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Where Does Intel Stand in the Semiconductor Market?

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Intel and competition

Intel (INTC) is transitioning to the artificial intelligence and automotive markets as its traditional PC (personal computer) and server markets face a slowdown. The company is reducing its spending and focus on the PC processor market as part of its restructuring, which is giving rival Advanced Micro Devices (AMD) a chance to reenter the high-end PC market.

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Intel discontinues production of some chips

As part of its restructuring, Intel is offloading all non-core assets and products to focus on high-growth, high-margin core products. So far in 2017, the company discontinued several wearable processors, including its Arduino 101 maker board, Curie module, Galileo, Joule, and Edison. It also discontinued Atom processors used in smartphones and tablets. Apart from processors, Intel has discontinued its first-generation Thunderbolt 3 controllers.

Intel also scrapped its annual Intel Developer Forum, which showcases its new processors, indicating a slowdown in innovation in the PC space. This gave AMD a chance to bridge the technology gap and compete with Intel with its new Ryzen CPUs (central processing units).

Intel is also seeing growing competition from Samsung (SSNLF).

Samsung overtakes Intel as largest semiconductor company

Samsung finally became the largest semiconductor company (SMH) by revenue in calendar 2Q17. Samsung’s semiconductor revenue of $15.8 billion was higher than Intel’s overall revenue of $14.8 billion in calendar 2Q17. On the operating income front, Samsung beat Intel for the second quarter in a row. Samsung’s semiconductor operating income of $7.21 billion was way above Intel’s overall operating income of $4.2 billion in calendar 2Q17.

It’s important to note that Samsung’s growth largely came from the memory market, wherein the supply shortage is driving prices, stated Bernstein Research analyst Stacy Rasgon. Intel’s memory revenue of $874 million is very small compared with Samsung’s ~$12.3 billion in memory revenues.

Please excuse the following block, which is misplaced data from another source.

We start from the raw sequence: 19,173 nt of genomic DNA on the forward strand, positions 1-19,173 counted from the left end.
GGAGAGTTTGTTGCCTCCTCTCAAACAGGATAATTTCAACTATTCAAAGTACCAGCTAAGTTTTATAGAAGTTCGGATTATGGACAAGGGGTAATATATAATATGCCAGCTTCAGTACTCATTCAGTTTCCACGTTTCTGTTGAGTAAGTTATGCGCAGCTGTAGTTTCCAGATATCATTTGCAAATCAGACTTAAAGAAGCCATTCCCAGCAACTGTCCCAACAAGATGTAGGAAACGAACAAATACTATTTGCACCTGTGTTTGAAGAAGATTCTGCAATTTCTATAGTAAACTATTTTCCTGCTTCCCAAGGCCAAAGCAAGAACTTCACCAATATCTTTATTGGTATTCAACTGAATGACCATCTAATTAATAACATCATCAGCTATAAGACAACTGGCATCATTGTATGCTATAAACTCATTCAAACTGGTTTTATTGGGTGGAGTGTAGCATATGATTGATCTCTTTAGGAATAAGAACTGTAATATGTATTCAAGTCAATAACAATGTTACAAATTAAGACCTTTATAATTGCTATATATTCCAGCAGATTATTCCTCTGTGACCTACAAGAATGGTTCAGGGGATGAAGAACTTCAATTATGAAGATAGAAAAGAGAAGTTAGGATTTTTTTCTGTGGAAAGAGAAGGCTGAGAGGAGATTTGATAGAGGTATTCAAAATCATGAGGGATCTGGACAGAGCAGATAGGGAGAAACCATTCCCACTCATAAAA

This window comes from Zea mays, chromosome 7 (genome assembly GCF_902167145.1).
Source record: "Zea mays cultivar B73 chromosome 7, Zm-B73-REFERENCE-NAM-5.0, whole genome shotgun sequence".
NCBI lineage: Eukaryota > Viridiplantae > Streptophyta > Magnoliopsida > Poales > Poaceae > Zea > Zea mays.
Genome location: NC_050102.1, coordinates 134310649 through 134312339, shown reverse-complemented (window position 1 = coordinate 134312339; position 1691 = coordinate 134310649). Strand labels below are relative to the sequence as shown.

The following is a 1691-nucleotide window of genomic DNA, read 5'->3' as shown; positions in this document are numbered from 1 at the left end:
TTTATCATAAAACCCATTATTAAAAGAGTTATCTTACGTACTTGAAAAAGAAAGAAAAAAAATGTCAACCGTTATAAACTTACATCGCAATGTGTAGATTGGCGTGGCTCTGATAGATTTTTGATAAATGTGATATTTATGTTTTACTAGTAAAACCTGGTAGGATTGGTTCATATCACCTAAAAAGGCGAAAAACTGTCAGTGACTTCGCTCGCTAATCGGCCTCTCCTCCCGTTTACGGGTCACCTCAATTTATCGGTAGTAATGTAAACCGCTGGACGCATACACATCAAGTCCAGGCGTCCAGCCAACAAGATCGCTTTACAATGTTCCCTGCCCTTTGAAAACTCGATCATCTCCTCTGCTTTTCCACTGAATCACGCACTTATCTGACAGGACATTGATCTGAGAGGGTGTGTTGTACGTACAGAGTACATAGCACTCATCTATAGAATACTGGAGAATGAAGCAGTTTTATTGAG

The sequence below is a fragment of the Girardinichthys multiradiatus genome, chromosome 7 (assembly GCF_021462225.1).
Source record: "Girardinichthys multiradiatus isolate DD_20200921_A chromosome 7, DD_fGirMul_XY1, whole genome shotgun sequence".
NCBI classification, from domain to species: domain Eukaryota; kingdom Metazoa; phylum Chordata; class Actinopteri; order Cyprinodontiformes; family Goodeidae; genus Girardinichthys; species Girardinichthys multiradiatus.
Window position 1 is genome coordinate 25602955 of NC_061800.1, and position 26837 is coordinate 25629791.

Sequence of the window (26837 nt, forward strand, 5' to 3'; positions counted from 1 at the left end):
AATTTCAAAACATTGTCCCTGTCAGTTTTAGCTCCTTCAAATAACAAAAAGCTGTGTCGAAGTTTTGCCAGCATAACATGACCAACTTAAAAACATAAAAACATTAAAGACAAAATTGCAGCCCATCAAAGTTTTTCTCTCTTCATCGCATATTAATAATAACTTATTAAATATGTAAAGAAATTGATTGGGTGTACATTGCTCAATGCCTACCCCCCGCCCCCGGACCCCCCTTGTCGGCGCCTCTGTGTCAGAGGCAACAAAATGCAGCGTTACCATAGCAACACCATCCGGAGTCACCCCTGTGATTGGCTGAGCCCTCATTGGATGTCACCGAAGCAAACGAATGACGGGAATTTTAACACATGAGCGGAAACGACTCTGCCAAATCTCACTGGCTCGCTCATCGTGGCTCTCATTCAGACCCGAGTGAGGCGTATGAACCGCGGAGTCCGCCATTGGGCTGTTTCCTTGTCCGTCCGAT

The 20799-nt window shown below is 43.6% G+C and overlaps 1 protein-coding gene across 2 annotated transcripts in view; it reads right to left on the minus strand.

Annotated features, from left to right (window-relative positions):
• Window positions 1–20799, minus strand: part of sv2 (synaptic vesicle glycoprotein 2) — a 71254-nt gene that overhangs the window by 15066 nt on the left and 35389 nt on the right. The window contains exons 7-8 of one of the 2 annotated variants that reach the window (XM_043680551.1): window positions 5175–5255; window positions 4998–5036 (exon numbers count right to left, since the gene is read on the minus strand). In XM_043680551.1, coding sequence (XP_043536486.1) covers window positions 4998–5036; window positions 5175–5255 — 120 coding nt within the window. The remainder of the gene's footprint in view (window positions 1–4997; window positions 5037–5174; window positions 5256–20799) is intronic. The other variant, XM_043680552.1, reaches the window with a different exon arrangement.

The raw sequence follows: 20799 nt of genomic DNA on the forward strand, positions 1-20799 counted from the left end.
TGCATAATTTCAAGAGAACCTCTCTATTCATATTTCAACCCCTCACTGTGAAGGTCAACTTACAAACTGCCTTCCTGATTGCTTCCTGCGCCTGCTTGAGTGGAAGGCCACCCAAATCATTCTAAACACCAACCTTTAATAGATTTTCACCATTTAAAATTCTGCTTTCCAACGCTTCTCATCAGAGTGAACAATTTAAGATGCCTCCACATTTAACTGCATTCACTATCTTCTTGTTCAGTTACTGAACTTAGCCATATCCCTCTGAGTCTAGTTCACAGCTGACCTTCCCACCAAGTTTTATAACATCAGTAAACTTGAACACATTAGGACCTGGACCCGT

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Memory prices are highly volatile and driven by market forces. Currently, memory prices are on fire due to a supply shortage. Samsung’s large size of memory business is acting as a catalyst, but memory prices will likely decline as more manufacturing capacity comes online and increases supply. At that time, the same catalyst would become a growth deterrent for Samsung.

On the other hand, Intel’s revenue is more stable due to its diversified revenue streams. Even though Samsung has taken the top position, it may not be able to sustain that position during a memory downturn.

Recent updates on Intel

Amid all this, Intel CEO (chief executive officer) Brian Kraznich has prevented the company from being affected by the political environment. Kraznich left President Donald Trump’s American Manufacturing Council on the grounds that the council’s mission was being governed by politics rather than by the progress of the country.

Next, we’ll see how the business transition is impacting Intel’s technology model.

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